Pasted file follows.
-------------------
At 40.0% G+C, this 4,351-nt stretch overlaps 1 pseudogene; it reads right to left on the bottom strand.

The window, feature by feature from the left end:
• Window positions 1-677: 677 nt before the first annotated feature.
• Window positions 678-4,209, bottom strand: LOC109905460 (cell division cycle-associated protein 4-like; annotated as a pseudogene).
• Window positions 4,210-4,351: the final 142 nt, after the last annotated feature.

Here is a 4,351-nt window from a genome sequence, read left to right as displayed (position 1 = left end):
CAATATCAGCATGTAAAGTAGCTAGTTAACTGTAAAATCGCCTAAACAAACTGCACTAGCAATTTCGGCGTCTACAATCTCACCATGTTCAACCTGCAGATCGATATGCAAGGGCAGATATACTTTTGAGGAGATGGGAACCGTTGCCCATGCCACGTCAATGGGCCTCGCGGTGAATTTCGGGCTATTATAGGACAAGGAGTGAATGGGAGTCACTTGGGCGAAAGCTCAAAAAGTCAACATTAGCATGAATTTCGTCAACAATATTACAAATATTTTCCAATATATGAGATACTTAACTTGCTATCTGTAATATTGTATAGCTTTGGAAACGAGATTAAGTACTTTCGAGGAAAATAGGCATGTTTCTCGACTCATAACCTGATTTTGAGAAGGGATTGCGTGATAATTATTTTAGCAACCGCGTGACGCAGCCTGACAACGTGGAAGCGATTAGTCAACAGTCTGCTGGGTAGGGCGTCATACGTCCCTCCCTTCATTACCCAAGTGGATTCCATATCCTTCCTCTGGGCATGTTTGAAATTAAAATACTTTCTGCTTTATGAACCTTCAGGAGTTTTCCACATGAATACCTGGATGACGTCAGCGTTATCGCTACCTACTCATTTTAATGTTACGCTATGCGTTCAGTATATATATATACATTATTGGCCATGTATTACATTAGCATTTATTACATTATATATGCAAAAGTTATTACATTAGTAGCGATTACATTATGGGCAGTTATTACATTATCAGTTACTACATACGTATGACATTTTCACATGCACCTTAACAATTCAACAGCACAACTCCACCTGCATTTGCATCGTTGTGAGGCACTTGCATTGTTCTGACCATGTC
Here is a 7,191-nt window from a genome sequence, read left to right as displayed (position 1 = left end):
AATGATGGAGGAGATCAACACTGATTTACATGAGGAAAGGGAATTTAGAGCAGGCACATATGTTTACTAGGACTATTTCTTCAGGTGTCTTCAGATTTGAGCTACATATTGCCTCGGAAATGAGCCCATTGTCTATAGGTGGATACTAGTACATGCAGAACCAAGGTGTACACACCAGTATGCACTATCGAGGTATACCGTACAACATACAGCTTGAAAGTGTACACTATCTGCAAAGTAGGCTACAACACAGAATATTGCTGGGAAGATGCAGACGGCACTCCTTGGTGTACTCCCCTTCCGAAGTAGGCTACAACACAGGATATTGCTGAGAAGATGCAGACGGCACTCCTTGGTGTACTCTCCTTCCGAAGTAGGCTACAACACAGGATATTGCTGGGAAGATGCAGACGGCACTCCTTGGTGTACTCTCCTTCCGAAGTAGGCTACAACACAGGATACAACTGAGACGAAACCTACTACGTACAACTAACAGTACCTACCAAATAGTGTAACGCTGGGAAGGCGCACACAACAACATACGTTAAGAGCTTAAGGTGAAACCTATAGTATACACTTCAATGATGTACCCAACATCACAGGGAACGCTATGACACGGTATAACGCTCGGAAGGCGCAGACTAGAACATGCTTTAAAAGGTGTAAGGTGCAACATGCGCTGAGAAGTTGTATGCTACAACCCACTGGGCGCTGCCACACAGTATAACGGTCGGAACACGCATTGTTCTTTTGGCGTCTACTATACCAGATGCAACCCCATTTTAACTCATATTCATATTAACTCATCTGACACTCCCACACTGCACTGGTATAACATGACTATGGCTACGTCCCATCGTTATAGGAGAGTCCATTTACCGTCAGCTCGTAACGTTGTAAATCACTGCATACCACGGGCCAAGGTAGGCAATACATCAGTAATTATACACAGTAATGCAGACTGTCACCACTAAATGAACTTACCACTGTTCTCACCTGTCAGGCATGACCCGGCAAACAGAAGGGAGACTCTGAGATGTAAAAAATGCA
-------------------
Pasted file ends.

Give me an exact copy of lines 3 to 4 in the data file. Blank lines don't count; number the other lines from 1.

• Window positions 1-677: 677 nt before the first annotated feature.
• Window positions 678-4,209, bottom strand: LOC109905460 (cell division cycle-associated protein 4-like; annotated as a pseudogene).